A Democratic candidate in the March 6 primary election has sent a letter to the U.S. Attorney’s Office asking for an investigation into help that his opponent received from a super PAC with mysterious origins.
Madeira businessman David Krikorian ran against William R. Smith, a virtual unknown from the small town of Waverly in Pike County, for the Democratic nomination to seek Ohio’s 2nd Congressional District seat. Although Smith didn’t campaign, fill out questionnaires or make public appearances, he squeaked to a victory over Krikorian.
Smith was helped in his campaign by a series of automated telephone calls soliciting support that were paid for by a group identifying itself as Victory Ohio Super PAC.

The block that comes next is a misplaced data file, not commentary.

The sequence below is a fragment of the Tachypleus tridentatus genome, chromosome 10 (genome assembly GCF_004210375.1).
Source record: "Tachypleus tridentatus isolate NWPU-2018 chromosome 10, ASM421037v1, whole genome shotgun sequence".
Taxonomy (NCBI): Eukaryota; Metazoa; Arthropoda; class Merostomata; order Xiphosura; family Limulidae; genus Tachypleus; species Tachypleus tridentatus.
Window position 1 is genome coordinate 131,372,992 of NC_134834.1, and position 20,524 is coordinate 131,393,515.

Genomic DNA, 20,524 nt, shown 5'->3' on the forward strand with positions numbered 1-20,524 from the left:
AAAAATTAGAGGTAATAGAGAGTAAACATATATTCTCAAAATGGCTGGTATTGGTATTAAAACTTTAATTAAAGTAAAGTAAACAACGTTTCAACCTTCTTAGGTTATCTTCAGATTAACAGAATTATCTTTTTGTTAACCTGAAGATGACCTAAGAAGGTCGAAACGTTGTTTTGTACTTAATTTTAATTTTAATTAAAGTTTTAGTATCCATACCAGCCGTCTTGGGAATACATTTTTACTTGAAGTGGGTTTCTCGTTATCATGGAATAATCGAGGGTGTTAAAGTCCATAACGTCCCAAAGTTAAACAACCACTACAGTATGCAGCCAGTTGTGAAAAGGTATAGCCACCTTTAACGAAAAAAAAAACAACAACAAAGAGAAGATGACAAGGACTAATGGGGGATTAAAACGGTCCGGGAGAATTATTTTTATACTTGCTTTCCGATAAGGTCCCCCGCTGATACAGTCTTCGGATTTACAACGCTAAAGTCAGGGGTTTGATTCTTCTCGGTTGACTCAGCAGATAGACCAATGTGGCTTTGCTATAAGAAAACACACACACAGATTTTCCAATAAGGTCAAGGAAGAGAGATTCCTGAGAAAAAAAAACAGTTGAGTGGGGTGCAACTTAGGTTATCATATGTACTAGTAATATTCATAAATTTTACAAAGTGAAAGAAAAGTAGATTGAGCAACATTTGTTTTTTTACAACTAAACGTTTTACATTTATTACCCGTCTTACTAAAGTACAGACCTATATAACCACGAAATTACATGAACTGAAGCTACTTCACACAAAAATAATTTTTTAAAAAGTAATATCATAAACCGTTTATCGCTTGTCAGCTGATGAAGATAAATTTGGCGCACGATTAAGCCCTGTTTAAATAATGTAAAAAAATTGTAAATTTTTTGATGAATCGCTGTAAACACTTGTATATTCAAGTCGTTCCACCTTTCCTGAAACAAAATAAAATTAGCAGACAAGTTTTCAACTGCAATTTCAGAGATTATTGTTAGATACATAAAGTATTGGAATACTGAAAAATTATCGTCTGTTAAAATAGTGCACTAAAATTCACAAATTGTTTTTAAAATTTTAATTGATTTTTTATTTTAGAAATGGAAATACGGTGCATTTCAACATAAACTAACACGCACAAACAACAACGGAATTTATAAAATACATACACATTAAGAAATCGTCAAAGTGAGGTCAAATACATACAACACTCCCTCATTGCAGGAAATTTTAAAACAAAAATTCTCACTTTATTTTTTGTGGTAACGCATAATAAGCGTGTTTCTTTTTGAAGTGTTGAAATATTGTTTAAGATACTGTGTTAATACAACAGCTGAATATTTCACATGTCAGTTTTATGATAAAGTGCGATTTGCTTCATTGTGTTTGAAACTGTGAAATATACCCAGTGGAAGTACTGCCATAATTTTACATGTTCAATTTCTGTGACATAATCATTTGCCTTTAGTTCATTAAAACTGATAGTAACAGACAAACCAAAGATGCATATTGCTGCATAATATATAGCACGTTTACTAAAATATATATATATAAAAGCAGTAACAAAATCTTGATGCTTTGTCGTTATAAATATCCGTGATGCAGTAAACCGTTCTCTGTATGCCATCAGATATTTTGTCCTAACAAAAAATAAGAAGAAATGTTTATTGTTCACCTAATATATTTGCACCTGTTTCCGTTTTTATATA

The organization doesn’t appear to be registered with either the Federal Election Commission or the Ohio Secretary of State’s Office, as required by law.
“My goal is to identify the people or entities that are responsible for the Victory Ohio Super PAC and hold them accountable for what appears to be a clear violation of the law,” Krikorian wrote in his letter.
The Hamilton County Democratic Party supports Krikorian’s request.
“Transparency in elections is of utmost importance,” said Party Chairman Tim Burke. “Voters should know who is attempting to influence the outcome. In the post-Citizens United era of growing super PAC spending, this question is becoming murkier by the day.”